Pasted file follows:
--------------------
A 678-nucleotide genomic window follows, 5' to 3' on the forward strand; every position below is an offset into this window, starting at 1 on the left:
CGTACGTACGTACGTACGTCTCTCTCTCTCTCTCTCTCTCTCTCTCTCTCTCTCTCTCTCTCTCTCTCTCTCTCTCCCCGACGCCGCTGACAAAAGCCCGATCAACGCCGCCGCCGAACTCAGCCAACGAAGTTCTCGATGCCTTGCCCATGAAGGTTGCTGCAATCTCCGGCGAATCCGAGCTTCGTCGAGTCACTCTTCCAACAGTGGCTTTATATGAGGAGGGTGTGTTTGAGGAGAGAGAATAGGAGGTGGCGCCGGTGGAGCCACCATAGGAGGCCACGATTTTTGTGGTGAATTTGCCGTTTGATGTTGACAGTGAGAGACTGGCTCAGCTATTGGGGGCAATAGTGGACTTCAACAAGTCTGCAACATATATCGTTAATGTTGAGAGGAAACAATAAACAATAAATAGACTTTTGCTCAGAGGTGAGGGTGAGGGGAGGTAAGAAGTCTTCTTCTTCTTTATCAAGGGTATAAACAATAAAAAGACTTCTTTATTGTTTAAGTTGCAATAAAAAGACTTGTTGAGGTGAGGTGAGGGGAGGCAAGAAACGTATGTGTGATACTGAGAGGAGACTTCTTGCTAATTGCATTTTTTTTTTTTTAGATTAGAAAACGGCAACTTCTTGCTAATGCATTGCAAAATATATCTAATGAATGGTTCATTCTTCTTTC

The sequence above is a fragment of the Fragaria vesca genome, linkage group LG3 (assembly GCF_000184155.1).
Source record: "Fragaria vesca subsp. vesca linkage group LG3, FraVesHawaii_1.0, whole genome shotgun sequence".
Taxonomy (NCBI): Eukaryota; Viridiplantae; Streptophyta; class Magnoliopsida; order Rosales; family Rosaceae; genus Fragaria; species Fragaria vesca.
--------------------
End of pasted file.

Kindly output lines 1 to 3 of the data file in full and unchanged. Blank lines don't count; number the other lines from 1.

A 678-nucleotide genomic window follows, 5' to 3' on the forward strand; every position below is an offset into this window, starting at 1 on the left:
CGTACGTACGTACGTACGTCTCTCTCTCTCTCTCTCTCTCTCTCTCTCTCTCTCTCTCTCTCTCTCTCTCTCTCTCCCCGACGCCGCTGACAAAAGCCCGATCAACGCCGCCGCCGAACTCAGCCAACGAAGTTCTCGATGCCTTGCCCATGAAGGTTGCTGCAATCTCCGGCGAATCCGAGCTTCGTCGAGTCACTCTTCCAACAGTGGCTTTATATGAGGAGGGTGTGTTTGAGGAGAGAGAATAGGAGGTGGCGCCGGTGGAGCCACCATAGGAGGCCACGATTTTTGTGGTGAATTTGCCGTTTGATGTTGACAGTGAGAGACTGGCTCAGCTATTGGGGGCAATAGTGGACTTCAACAAGTCTGCAACATATATCGTTAATGTTGAGAGGAAACAATAAACAATAAATAGACTTTTGCTCAGAGGTGAGGGTGAGGGGAGGTAAGAAGTCTTCTTCTTCTTTATCAAGGGTATAAACAATAAAAAGACTTCTTTATTGTTTAAGTTGCAATAAAAAGACTTGTTGAGGTGAGGTGAGGGGAGGCAAGAAACGTATGTGTGATACTGAGAGGAGACTTCTTGCTAATTGCATTTTTTTTTTTTTAGATTAGAAAACGGCAACTTCTTGCTAATGCATTGCAAAATATATCTAATGAATGGTTCATTCTTCTTTC

The sequence above is a fragment of the Fragaria vesca genome, linkage group LG3 (assembly GCF_000184155.1).